bfk (author)  frumpyandy2 years ago
If what you heard is true, then there are hundreds of thousands of vinyl sided homes, outdoor signs, toys and cars that are in deep trouble:)

There may be chemicals in tap water that may erode vinyl, but it wouldn't be enough to do enough damage to your records in your lifetime, your children's lifetime or your grandchildren's lifetime... Unless there's something seriously wrong with your water.

Minerals may be present that could possibly damage your records if they were allowed to stay there when they're being played. I always brush my records with a carbon fiber brush and a disc washer brush with fluid every time I play them. If some hard mineral were to be left in a groove, when the needle runs over it, the heat may be enough to partially melt the vinyl around the obstruction and embed it into the record. This is what happened to a Peter, Paul and Mary album I picked up. All of my methods to clean the grooves couldn't get a fair amount of the embedded stuff out of the grooves. I just wood-glued the surface and that seemed to get 99.9% of it out.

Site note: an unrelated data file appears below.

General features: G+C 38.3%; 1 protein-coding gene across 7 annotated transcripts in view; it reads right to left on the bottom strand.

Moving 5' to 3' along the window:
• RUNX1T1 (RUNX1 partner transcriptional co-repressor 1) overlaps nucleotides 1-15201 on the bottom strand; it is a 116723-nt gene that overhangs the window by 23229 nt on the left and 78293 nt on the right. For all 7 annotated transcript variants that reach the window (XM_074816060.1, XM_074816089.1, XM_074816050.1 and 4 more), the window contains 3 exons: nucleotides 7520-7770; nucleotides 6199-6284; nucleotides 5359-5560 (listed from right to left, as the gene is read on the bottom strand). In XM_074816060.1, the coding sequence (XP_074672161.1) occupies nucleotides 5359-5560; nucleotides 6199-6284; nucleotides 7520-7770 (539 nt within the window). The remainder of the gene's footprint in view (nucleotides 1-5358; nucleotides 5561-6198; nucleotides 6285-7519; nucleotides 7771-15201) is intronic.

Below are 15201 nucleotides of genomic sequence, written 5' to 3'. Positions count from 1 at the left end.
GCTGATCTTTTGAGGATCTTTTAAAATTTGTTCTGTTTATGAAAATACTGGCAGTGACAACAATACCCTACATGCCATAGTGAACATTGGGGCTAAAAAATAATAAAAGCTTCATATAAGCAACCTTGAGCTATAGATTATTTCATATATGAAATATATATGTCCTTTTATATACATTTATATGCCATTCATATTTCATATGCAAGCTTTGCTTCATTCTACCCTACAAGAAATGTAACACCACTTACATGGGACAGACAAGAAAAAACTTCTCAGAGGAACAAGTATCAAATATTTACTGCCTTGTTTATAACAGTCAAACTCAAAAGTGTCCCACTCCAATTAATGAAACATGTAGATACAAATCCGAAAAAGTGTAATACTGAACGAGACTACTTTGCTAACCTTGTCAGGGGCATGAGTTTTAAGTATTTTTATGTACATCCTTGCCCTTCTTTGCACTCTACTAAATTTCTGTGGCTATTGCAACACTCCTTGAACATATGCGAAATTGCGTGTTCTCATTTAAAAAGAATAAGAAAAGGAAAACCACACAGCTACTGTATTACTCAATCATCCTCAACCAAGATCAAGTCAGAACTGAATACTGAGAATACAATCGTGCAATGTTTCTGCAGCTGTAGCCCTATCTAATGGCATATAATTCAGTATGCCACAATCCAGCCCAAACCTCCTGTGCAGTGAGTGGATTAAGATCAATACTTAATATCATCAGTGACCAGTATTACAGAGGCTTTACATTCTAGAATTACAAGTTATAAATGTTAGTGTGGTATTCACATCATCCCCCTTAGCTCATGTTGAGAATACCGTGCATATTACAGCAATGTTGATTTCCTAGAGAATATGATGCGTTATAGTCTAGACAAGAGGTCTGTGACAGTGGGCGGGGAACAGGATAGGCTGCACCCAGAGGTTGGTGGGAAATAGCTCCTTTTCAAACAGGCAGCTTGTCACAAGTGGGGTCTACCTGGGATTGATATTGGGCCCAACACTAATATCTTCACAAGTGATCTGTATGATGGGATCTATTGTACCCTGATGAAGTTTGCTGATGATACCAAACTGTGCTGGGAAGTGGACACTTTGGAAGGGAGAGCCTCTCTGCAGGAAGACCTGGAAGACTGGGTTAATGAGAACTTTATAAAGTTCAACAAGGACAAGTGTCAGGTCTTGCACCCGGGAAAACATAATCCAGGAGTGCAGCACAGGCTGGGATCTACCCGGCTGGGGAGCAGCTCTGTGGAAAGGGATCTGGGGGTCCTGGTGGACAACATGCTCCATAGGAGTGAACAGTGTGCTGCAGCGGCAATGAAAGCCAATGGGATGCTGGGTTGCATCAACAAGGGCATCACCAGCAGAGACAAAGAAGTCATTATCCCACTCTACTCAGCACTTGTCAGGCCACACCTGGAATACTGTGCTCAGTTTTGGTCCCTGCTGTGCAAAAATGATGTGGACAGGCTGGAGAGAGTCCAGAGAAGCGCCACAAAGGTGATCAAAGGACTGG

Your other question about drying will fit in here: After washing, I blot my records with a micro fiber cloth then lean them up to dry. When dry, I run the micro fiber cloth over them again, which seems to help.

Now this is me, but after I get them as clean as possible, I spot check them out with the microscope, just to know what's going on.

btw, you'll only have to do this extraordinary power wash, block & bar, sanding, and/or wood glue work once for the records.you pick up. After they've been restored, they'll last forever with no additional "deep" cleaning. Disc washer should be all you'll need if they're well cared for.